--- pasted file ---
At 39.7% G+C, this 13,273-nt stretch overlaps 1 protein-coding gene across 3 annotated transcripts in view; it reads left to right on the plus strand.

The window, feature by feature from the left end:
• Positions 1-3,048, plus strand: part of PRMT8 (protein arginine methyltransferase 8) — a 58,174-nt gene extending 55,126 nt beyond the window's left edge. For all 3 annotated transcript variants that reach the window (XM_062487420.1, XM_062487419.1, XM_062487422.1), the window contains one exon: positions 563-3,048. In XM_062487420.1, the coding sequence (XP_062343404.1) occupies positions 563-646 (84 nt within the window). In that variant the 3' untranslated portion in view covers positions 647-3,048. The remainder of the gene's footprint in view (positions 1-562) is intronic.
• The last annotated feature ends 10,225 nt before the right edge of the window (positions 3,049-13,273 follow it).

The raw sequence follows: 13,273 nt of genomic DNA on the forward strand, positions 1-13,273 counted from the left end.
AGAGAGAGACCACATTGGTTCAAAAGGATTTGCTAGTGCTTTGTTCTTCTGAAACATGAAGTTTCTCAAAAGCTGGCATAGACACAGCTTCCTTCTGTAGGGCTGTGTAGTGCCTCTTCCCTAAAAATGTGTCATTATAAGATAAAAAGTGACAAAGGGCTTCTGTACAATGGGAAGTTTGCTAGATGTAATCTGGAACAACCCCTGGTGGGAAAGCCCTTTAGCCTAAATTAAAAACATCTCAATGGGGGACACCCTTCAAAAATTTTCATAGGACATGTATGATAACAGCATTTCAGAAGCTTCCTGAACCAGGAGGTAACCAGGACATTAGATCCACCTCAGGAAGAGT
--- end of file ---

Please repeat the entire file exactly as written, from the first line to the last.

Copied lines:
At 39.7% G+C, this 13,273-nt stretch overlaps 1 protein-coding gene across 3 annotated transcripts in view; it reads left to right on the plus strand.

The window, feature by feature from the left end:
• Positions 1-3,048, plus strand: part of PRMT8 (protein arginine methyltransferase 8) — a 58,174-nt gene extending 55,126 nt beyond the window's left edge. For all 3 annotated transcript variants that reach the window (XM_062487420.1, XM_062487419.1, XM_062487422.1), the window contains one exon: positions 563-3,048. In XM_062487420.1, the coding sequence (XP_062343404.1) occupies positions 563-646 (84 nt within the window). In that variant the 3' untranslated portion in view covers positions 647-3,048. The remainder of the gene's footprint in view (positions 1-562) is intronic.
• The last annotated feature ends 10,225 nt before the right edge of the window (positions 3,049-13,273 follow it).

The raw sequence follows: 13,273 nt of genomic DNA on the forward strand, positions 1-13,273 counted from the left end.
AGAGAGAGACCACATTGGTTCAAAAGGATTTGCTAGTGCTTTGTTCTTCTGAAACATGAAGTTTCTCAAAAGCTGGCATAGACACAGCTTCCTTCTGTAGGGCTGTGTAGTGCCTCTTCCCTAAAAATGTGTCATTATAAGATAAAAAGTGACAAAGGGCTTCTGTACAATGGGAAGTTTGCTAGATGTAATCTGGAACAACCCCTGGTGGGAAAGCCCTTTAGCCTAAATTAAAAACATCTCAATGGGGGACACCCTTCAAAAATTTTCATAGGACATGTATGATAACAGCATTTCAGAAGCTTCCTGAACCAGGAGGTAACCAGGACATTAGATCCACCTCAGGAAGAGT